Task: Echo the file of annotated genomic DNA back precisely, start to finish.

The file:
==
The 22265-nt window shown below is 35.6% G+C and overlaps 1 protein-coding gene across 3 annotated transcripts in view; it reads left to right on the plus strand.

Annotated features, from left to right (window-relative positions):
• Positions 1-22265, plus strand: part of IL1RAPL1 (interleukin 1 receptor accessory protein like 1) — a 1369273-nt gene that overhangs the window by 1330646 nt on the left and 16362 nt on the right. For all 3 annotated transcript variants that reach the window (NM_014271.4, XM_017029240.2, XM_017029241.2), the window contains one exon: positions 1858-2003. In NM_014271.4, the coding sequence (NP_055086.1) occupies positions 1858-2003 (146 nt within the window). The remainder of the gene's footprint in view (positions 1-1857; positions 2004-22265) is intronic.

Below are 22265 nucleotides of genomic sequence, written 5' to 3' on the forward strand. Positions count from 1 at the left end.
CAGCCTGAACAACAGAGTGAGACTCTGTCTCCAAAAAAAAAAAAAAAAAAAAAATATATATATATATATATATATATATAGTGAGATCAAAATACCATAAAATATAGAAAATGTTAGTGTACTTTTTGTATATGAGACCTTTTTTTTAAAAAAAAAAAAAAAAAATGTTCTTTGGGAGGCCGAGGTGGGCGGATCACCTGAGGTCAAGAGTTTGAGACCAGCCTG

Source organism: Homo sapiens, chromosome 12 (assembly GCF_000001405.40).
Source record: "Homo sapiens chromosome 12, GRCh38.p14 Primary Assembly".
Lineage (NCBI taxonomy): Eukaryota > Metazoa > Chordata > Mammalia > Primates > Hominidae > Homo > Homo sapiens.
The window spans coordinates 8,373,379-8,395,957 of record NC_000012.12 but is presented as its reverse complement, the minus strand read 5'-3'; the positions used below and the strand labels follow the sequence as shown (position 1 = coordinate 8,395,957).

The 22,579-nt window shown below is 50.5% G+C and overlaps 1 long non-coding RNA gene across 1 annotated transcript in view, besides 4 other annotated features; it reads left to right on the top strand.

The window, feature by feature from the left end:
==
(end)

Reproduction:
The 22265-nt window shown below is 35.6% G+C and overlaps 1 protein-coding gene across 3 annotated transcripts in view; it reads left to right on the plus strand.

Annotated features, from left to right (window-relative positions):
• Positions 1-22265, plus strand: part of IL1RAPL1 (interleukin 1 receptor accessory protein like 1) — a 1369273-nt gene that overhangs the window by 1330646 nt on the left and 16362 nt on the right. For all 3 annotated transcript variants that reach the window (NM_014271.4, XM_017029240.2, XM_017029241.2), the window contains one exon: positions 1858-2003. In NM_014271.4, the coding sequence (NP_055086.1) occupies positions 1858-2003 (146 nt within the window). The remainder of the gene's footprint in view (positions 1-1857; positions 2004-22265) is intronic.

Below are 22265 nucleotides of genomic sequence, written 5' to 3' on the forward strand. Positions count from 1 at the left end.
CAGCCTGAACAACAGAGTGAGACTCTGTCTCCAAAAAAAAAAAAAAAAAAAAAATATATATATATATATATATATATATAGTGAGATCAAAATACCATAAAATATAGAAAATGTTAGTGTACTTTTTGTATATGAGACCTTTTTTTTAAAAAAAAAAAAAAAAAATGTTCTTTGGGAGGCCGAGGTGGGCGGATCACCTGAGGTCAAGAGTTTGAGACCAGCCTG

Source organism: Homo sapiens, chromosome 12 (assembly GCF_000001405.40).
Source record: "Homo sapiens chromosome 12, GRCh38.p14 Primary Assembly".
Lineage (NCBI taxonomy): Eukaryota > Metazoa > Chordata > Mammalia > Primates > Hominidae > Homo > Homo sapiens.
The window spans coordinates 8,373,379-8,395,957 of record NC_000012.12 but is presented as its reverse complement, the minus strand read 5'-3'; the positions used below and the strand labels follow the sequence as shown (position 1 = coordinate 8,395,957).

The 22,579-nt window shown below is 50.5% G+C and overlaps 1 long non-coding RNA gene across 1 annotated transcript in view, besides 4 other annotated features; it reads left to right on the top strand.

The window, feature by feature from the left end: